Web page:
$2.6 billion over budget, 7 years late in delivery ... and that's just the revised estimate. If only the Department of Homeland Security and the IBM Corporation had studied IACCM's guidance on 'the 10 pitfalls of contract management' before they embarked on their project to automate major elements of the US immigration process.
Today sees the launch of IACCM's 'massive open online course' (MOOC) on contract management. Some 20,000 students are enrolled for this 3 week program and already the chat boards are filling with comments and discussions from around the world.
IACCM research is showing a direct correlation between attitudes to risk and ease of doing business. Both these elements are significant in our approach to negotiation and in turn impact the quality of business relationships - and thereby affect results.
IACCM Thought Leadership Webinar -- "Procurement as a Strategic Function" with Tim Cummins
Procurement as a function is once again at a dramatic inflection point. As traditional sourcing techniques become increasingly outdated, the meaning of 'strategic' has shifted, and best practices must evolve to align with new priorities. Correspondingly, procurement professionals must acquire new competencies to truly enable differentiation.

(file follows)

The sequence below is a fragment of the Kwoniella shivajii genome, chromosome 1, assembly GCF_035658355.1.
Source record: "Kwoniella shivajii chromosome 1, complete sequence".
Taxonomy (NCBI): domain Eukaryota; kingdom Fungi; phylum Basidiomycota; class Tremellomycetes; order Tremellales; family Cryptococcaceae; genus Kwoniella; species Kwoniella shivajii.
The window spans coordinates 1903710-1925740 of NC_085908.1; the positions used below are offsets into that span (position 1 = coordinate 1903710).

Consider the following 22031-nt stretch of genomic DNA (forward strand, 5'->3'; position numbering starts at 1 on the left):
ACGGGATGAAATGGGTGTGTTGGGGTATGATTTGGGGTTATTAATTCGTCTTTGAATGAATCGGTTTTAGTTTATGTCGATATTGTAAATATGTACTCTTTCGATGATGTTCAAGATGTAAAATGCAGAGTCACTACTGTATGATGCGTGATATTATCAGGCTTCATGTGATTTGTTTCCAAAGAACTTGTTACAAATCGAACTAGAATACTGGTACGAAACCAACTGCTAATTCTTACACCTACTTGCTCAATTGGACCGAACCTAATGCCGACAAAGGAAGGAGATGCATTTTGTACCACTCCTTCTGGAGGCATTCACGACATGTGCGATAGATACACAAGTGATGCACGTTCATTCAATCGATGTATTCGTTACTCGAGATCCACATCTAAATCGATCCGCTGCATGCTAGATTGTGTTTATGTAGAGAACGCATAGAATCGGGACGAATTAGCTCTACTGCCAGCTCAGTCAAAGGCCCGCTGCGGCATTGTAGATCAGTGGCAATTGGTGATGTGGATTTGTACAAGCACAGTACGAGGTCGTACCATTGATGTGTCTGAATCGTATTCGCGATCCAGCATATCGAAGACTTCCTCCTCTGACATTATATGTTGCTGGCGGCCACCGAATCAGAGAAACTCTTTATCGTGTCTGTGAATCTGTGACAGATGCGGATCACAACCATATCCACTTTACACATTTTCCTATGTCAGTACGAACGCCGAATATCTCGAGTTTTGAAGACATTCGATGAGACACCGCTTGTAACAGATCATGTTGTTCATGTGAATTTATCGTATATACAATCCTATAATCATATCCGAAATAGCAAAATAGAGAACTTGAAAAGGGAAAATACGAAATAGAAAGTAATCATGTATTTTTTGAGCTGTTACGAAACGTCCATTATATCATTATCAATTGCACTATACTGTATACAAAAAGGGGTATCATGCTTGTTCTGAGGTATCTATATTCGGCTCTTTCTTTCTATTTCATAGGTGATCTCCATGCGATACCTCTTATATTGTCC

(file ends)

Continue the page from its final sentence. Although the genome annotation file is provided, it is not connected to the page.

During this session, we will examine the impact of changing business conditions on the procurement marketplace, including public sector procurement. Tim will outline predictions regarding the future of the procurement function and the opportunity for Buy-side professionals to be the most important strategic leaders and value creators of the future.
While the economic outlook for the UK looks set to improve, the pressure on public finances continues. With significant further public spending restraint expected until 2017/18, this pressure is unlikely to fade away as the 'new' conservative government beds in during the rest of 2015 and beyond.